20 followed, I wrote up information about it also saying that I would

21 continue with further action about that. When I say that, I mean that I

22 would check whether it was true or whether somebody was just boasting with

23 such information."

24 I quoted your statement to the investigators of the OTP, and I

25 wanted to ask you this: Have I understood well that if there was

Page 4361

1 information on irregular treatment of POWs, you would report on that?

2 A. That is correct.

3 Q. You would be duty-bound to do so?

4 A. Yes, first check information, establish what the case was, and

5 then report.

6 Q. Given that there were irregularities, you were also duty-bound to

7 conduct an investigation?

8 A. Yes, procedure as prescribed. If the information were true, if it

9 was proven to be true, then further measures would be undertaken which

10 fell under the competence of the security military -- military security

11 organs.

12 Q. Those further measures would mean conducting an investigation?

13 A. Yes.

14 Q. I noticed another thing. You said that first you would try to

15 establish whether someone was merely boasting concerning that information

16 on POWs. That is why I would like to ask you the following: It is

17 correct, is it not, that subordinate units occasionally sent information

18 on far greater numbers of captured soldiers or killed soldiers on the

19 enemy side, which did not correspond to the reality of the situation,

20 trying to boast or, rather, give a wrong picture of their successes in

21 combat?

22 A. Yes. There were reports from subordinate units which were unreal,

23 unrealistic. Subsequent checks would confirm that this did not correspond

24 to the situation on the ground. It was during the war, and then certain

25 units would try and boast by stating that they had liberated a certain

Page 4362

1 portion of the territory, whereas it wasn't true. That is what I had in

2 mind, and that is what I tried to explain.

3 MS. VIDOVIC: [Interpretation] Your Honour, I'd like to clarify

4 something for the record. It is page 75, line 17 and 18.

5 Q. Witness, I asked you this. I asked you about exaggerating the

6 number of people taken prisoner and those killed. I asked you whether

7 they were trying to inflate their successes, and I apologise, this is line

8 12 to 14, page 75. Did you understand me?

9 A. I didn't understand your question.

10 Q. My question is the following: It happened, did it not, that

11 subordinate units would inflate the number of enemy soldiers killed and

12 taken prisoner so as to inflate their success during the combat

13 activities?

14 A. That is correct.

15 MS. VIDOVIC: [Interpretation] Thank you. Now I would like you to

16 see another document, Exhibit 480.

17 Q. Please, this is a report of the 328th Mountain Brigade that was

18 shown to you by the Prosecutor, while you were providing your statement to

19 the investigators. That document is dated the 13th of September, 1995.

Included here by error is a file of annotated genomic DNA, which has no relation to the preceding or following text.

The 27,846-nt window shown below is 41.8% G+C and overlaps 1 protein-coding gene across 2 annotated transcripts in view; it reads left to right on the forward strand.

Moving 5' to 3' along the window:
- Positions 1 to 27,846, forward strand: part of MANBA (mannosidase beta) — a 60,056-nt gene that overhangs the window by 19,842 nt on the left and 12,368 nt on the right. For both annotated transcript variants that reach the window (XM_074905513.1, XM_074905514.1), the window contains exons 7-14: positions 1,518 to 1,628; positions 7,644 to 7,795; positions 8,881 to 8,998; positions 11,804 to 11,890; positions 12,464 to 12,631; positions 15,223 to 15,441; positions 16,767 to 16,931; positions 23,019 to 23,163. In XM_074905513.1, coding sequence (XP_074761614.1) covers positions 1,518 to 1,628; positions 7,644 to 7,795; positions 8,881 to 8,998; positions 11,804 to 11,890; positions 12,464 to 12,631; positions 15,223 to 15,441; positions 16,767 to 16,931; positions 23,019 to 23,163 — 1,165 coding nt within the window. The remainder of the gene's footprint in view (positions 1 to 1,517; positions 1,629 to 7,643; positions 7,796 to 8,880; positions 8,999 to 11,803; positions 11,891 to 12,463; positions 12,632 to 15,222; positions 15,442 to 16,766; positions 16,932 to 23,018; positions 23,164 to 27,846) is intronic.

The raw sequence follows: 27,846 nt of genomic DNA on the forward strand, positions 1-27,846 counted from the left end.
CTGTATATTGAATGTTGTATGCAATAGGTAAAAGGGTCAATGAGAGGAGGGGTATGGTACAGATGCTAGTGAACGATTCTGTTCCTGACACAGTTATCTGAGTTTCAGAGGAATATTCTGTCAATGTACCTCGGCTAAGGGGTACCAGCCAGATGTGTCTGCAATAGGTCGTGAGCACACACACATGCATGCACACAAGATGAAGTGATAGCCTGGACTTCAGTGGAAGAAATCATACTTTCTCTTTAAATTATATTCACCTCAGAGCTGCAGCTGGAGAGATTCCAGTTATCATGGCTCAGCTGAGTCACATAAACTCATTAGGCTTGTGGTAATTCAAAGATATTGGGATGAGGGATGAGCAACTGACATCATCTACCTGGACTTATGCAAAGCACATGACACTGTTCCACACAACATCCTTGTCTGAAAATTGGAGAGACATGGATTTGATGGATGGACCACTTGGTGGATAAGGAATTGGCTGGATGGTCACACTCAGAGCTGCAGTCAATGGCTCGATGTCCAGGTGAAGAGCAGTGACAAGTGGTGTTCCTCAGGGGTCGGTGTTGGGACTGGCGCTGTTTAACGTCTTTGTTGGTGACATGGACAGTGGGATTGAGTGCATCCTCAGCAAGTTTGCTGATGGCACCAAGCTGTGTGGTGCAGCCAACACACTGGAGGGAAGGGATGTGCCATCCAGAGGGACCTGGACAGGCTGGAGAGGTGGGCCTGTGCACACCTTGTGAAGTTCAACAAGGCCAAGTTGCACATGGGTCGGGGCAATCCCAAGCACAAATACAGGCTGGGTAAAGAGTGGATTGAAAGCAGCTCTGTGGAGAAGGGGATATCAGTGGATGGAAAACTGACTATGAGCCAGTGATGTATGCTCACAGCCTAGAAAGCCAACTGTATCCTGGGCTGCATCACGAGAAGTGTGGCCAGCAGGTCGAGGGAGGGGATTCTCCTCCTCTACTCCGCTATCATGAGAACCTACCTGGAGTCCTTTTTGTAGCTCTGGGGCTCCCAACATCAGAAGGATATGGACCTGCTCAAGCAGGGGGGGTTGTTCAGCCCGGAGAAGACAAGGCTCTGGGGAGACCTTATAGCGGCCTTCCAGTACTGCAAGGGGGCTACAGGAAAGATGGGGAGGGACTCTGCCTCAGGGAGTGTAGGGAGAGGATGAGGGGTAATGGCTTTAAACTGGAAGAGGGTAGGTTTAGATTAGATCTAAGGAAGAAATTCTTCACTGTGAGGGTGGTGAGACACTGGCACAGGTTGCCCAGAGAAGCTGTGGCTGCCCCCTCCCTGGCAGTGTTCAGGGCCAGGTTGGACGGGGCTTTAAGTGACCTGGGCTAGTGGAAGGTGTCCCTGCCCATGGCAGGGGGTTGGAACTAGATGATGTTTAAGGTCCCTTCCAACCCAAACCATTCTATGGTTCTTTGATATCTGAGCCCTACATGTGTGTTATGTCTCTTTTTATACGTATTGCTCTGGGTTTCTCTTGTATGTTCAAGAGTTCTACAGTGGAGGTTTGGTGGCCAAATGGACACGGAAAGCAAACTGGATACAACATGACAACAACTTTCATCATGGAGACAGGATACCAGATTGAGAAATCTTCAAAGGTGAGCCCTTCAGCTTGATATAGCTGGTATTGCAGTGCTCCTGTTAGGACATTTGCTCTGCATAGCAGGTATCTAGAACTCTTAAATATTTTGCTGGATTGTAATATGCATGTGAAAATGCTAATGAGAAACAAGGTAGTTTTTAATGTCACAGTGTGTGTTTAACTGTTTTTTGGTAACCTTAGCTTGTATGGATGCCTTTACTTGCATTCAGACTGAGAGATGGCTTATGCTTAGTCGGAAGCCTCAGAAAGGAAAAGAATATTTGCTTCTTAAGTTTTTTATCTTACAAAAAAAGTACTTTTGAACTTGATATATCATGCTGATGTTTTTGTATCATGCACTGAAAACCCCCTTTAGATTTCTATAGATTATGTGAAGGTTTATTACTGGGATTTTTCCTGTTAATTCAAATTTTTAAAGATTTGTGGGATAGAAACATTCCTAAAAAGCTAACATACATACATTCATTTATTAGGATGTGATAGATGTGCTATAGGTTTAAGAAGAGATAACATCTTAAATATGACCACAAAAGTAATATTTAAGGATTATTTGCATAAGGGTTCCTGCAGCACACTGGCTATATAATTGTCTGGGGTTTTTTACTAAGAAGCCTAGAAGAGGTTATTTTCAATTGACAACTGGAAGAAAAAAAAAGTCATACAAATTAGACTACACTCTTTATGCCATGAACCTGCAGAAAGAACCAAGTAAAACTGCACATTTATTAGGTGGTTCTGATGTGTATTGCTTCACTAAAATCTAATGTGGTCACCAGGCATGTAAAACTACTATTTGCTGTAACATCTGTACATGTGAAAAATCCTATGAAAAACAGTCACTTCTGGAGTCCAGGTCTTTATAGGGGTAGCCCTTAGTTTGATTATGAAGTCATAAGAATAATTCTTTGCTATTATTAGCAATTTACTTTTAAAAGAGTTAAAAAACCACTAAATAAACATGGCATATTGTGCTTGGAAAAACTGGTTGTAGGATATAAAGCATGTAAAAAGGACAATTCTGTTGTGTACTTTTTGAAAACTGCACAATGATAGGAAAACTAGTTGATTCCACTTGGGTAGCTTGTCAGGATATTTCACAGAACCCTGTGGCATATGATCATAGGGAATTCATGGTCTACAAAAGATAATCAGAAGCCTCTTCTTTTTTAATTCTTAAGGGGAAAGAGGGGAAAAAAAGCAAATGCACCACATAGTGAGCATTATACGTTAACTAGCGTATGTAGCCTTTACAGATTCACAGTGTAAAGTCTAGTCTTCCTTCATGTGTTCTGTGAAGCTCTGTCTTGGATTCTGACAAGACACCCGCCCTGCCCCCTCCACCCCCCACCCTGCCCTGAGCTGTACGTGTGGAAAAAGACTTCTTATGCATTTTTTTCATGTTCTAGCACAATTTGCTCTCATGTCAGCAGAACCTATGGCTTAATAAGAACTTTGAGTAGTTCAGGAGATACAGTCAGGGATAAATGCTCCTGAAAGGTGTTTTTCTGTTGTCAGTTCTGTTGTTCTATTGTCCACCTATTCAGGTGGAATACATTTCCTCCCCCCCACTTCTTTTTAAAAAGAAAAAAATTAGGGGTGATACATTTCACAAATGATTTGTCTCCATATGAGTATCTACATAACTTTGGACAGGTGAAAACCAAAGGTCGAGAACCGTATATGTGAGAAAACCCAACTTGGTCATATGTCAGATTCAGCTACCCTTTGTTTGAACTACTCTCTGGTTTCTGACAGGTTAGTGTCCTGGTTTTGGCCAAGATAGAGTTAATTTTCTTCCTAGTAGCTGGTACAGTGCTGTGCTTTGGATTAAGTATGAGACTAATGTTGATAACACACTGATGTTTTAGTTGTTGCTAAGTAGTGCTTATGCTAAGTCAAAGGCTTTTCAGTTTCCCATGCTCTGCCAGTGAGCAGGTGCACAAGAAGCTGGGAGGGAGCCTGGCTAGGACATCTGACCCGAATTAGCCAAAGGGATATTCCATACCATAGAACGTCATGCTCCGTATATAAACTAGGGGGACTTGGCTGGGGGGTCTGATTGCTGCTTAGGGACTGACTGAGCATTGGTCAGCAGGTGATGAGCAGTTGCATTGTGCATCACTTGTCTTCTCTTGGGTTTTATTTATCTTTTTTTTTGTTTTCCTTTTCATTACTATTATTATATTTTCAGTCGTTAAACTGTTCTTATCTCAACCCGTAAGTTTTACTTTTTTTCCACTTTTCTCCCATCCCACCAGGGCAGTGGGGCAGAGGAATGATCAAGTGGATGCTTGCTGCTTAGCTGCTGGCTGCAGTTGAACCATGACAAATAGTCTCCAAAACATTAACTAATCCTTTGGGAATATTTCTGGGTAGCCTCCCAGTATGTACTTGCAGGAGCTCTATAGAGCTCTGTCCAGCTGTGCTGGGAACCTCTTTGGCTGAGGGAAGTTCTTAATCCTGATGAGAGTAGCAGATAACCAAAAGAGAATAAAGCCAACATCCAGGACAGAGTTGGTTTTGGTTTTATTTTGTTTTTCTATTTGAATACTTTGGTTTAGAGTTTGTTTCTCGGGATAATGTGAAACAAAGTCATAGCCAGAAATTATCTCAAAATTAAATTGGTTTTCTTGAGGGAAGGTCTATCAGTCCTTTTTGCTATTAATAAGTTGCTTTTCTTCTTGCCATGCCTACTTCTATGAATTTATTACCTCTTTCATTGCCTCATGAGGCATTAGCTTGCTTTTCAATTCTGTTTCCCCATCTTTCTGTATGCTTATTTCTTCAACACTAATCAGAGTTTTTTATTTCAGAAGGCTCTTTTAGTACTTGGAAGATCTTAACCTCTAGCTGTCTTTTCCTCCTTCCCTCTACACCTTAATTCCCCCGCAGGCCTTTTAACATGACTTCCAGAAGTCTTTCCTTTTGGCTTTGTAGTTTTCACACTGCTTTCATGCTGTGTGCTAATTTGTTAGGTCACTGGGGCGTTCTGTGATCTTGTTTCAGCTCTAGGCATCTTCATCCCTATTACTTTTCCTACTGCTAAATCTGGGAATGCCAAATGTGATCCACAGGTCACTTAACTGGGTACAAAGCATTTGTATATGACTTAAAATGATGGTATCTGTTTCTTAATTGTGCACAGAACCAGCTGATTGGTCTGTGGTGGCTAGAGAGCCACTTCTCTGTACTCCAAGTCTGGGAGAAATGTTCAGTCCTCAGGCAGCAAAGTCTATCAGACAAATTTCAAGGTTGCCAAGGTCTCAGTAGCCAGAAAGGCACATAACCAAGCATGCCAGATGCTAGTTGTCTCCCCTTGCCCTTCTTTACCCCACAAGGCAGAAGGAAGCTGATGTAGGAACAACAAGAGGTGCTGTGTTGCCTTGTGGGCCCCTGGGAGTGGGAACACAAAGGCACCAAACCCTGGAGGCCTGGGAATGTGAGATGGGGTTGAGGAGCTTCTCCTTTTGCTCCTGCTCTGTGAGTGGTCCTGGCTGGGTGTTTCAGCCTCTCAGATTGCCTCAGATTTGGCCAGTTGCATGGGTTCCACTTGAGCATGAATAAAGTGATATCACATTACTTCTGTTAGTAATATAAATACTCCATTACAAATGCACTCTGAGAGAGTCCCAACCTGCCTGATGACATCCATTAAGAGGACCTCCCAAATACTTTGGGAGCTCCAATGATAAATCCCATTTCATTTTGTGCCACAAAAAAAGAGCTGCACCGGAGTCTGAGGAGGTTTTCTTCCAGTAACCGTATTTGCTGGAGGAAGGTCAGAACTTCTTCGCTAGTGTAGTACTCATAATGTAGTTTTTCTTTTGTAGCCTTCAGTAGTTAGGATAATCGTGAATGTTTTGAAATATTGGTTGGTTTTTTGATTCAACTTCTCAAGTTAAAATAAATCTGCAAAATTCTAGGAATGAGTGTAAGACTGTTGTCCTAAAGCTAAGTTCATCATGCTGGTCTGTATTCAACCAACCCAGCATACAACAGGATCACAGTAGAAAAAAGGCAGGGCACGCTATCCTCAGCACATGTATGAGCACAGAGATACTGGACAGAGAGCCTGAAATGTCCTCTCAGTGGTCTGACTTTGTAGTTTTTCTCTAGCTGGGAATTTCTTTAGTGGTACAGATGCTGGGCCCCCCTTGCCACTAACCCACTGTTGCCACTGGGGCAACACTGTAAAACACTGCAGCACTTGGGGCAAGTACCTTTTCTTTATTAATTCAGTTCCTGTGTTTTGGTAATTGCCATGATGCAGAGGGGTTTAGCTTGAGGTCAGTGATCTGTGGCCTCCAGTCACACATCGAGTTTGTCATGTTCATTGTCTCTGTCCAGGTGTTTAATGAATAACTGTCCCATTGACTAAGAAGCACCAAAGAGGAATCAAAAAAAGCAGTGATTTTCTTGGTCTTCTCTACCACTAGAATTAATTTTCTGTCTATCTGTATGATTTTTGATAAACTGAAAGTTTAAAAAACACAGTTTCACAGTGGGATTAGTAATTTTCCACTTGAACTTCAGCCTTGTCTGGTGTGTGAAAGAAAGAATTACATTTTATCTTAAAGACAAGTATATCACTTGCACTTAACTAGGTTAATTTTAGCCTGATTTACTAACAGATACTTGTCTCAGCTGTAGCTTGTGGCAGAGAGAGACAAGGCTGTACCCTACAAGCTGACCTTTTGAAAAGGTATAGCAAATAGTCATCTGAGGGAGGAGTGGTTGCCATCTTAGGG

20 This is a regular daily combat report. Please take a look at the

21 addressee of this report. It will be KM or the command post of the 35th

22 Division of land forces.

23 MS. VIDOVIC: [Interpretation] Can we please show the witness the

24 second page of this document, and the following page or the last page,

25 which bears the signature. That would be page 5 in the English version.

Page 4363

1 Q. What I'd like to ask you is as follows: You may remember that you

2 made comment on something which the Prosecutor showed you today, that you

3 said that after seeing this document, you went to the El Mujahedin

4 Detachment's camp. What I'd like to ask you in connection with this

5 document is as follows, please: Did you receive, down the line of command

6 through security organs, any information about the prisoners of war being

7 kept at El Mujahedin camp?

8 A. I can say with certainty that I did not receive such information.

9 Q. So through the line of subordination from the military security of

10 brigades to the military security organs of the Division, that you did not

11 reach such document or information; is that correct?

12 A. That is correct.

13 MS. VIDOVIC: [Interpretation] Thank you.

14 Your Honours, I have no further questions for this witness.

15 JUDGE MOLOTO: Thank you, Madam Vidovic.

16 Mr. Wood.

17 MR. WOOD: Just one question, Your Honour, as a follow-up to the

18 last question asked by the Defence.

19 Re-examination by Mr. Wood:

20 Q. Sir, you said you can say with certainty that you did not receive

21 information down the line of command through security organs of any

22 information about prisoners of war being kept in the El Mujahedin camp?

23 A. In connection with this document, that's correct.

24 Q. What information did you have when you were ordered to go to the

25 El Mujahedin camp in September 1995?

Page 4364

1 JUDGE MOLOTO: Yes, Madam Vidovic.

2 MS. VIDOVIC: [Interpretation] Objection, Your Honour. My

3 cross-examination in connection with this document was limited to the line

4 of communication through the military organs from subordinated to superior

5 organs. What Mr. Wood is doing is that he is reopening his

6 examination-in-chief on the information that he received prior to going to

7 the camp, so this falls outside the boundaries of redirect.


9 MR. WOOD: Well, I think the record will be deeply confusing if

10 this question isn't clarified, Your Honour. I don't think this goes

11 beyond the scope of the cross-examination, and I'm in no way trying to

12 reopen my direct examination. I think that this is just something that is

13 confusing and that needs to be clarified.

14 The testimony is that the witness went to the camp. He must have

15 had some information. I just seek to find out what that was, for the

16 clarity of the record, Your Honour.